The world building in this novel is a step above the last two, and there's a bit more action as well. Or at least more violence. As a virile man of action Dumarest has plenty of occasion to display his martial prowess. And once again there are passages about attacking someone by pinching their carotid arteries. I've never seen so many references to pinching carotids. It's happened in every book so far.
The parallels between the Cyclan and the two-dimensional Commie villains of old spy thrillers are amplified in this book. Before it was implied by their centralized organization and red robes, but now with the Cyclan trying to wreck the economy of Toy it becomes more overt. In fact, despite the sf flourishes the underlying plot of this book is boilerplate Cold War thriller. This red under the bed mentality rings in a screed delivered by Dumarest.
They spread, touching world after world, insinuating their way into a position of power. Oh, they don't rule, not openly, but where you find a cyber you find the power of the Cyclan. And they have power. Subtle, unnoticed, but very real.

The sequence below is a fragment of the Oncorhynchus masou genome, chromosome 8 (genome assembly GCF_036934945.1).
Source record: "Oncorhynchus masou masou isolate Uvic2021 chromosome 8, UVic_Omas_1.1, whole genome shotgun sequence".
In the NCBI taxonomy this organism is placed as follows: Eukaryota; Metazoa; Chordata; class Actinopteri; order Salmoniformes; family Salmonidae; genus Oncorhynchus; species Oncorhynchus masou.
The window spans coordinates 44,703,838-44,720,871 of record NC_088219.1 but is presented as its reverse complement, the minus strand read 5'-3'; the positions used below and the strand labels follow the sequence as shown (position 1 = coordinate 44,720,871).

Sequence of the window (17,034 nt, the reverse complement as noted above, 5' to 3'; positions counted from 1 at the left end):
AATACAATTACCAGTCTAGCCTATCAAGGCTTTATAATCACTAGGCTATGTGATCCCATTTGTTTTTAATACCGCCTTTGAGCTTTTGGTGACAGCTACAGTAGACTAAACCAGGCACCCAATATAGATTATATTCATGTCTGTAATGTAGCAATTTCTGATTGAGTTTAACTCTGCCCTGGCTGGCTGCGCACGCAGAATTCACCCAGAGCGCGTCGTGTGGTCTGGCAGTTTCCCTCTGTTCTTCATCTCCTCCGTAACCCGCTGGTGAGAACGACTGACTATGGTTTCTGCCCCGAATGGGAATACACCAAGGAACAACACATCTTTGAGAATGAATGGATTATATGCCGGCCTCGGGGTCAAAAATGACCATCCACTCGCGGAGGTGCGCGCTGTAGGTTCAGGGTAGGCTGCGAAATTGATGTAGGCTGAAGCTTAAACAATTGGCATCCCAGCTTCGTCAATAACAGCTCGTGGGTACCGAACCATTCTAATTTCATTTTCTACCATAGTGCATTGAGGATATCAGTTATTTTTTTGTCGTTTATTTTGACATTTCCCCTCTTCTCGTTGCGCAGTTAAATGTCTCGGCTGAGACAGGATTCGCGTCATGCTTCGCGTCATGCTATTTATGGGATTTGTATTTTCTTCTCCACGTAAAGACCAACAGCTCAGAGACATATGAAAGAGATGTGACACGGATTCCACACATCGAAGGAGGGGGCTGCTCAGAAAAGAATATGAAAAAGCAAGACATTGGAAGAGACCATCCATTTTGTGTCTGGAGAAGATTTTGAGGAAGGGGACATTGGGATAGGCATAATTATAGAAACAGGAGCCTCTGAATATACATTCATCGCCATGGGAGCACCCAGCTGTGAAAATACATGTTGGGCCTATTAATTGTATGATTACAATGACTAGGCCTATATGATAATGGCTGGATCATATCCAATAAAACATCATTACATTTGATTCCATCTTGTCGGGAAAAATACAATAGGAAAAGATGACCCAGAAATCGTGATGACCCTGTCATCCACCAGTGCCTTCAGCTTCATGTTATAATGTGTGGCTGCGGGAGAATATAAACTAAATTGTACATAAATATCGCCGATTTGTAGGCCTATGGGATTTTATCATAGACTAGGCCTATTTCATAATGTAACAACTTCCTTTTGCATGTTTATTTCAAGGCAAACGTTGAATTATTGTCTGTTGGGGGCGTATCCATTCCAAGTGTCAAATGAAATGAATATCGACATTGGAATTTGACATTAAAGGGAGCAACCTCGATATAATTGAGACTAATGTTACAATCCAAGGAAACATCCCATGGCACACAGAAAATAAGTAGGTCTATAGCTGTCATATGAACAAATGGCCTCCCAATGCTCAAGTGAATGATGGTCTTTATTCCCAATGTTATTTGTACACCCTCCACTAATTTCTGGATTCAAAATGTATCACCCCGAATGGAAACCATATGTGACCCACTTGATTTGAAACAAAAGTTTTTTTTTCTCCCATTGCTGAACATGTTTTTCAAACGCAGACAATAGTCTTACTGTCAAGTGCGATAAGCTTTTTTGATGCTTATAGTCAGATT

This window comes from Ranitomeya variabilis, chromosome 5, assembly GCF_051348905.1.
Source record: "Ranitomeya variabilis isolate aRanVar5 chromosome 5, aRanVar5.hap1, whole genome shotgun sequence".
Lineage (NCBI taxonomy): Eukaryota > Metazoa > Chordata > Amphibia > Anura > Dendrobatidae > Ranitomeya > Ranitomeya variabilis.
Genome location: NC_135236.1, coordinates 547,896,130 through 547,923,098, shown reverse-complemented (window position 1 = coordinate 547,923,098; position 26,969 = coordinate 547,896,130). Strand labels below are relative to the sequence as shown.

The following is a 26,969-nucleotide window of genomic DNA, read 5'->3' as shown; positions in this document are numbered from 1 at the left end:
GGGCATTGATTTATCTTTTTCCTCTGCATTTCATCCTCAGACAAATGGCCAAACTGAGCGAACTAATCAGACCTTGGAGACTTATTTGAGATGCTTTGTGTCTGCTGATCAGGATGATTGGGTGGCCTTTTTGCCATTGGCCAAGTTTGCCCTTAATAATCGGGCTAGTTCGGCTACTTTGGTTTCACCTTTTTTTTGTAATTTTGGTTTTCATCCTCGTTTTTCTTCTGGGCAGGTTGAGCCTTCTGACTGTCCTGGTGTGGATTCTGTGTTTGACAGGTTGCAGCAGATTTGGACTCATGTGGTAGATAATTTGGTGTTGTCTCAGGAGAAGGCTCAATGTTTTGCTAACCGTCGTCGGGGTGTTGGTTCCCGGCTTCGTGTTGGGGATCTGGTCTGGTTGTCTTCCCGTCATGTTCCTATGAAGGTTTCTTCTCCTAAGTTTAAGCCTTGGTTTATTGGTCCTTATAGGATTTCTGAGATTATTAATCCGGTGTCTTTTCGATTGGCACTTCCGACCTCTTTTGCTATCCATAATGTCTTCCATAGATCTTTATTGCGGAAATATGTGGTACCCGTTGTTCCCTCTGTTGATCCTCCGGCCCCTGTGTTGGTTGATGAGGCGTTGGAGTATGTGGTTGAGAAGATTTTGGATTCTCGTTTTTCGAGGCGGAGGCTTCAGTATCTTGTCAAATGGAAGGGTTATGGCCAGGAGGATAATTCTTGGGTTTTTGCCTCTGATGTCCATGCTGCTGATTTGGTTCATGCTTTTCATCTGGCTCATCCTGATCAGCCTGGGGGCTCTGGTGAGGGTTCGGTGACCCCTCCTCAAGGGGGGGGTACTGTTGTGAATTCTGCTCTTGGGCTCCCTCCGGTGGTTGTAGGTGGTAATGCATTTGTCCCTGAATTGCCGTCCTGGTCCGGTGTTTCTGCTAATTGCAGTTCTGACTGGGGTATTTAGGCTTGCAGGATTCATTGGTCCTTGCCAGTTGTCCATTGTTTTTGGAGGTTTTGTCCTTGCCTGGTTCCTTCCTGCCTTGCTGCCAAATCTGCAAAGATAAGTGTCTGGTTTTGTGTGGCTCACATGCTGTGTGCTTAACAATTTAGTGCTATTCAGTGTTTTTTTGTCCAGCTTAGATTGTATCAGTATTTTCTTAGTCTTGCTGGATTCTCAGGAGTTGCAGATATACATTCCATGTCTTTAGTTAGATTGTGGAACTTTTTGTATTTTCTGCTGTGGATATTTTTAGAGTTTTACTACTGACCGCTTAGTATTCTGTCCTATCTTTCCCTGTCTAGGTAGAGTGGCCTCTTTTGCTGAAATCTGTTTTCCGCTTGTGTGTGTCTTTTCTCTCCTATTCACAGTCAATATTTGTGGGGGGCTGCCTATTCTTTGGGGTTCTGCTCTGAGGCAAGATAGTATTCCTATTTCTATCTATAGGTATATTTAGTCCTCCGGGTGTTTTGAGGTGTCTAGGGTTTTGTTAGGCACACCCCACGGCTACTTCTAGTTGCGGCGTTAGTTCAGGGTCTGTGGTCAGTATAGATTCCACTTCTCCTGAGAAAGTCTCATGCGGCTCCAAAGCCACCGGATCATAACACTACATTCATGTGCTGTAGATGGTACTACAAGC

Dumarest's visceral hatred of the "spreading red slime" is beginning to reach a pathological intensity.
Once again I can't resist noting the similarities between this book and other sf contemporary books. In this case it's Mack Reynolds' Joe Mauser novels. Toy is somewhat reminiscent of the society depicted in Reylnolds' books, although Tubb puts his own spin on things. And another thing worth commenting on is when someone counts his wealth in precious gems. Even today diamonds, rubies, sapphires and emeralds can be easily synthesized. I doubt they could be considered valuable in a society capable of interstellar travel. But this is space opera after all.
Dumarest triumphs by the end of the book, as he must, but it's a Pyrrhic victory. His quest continues.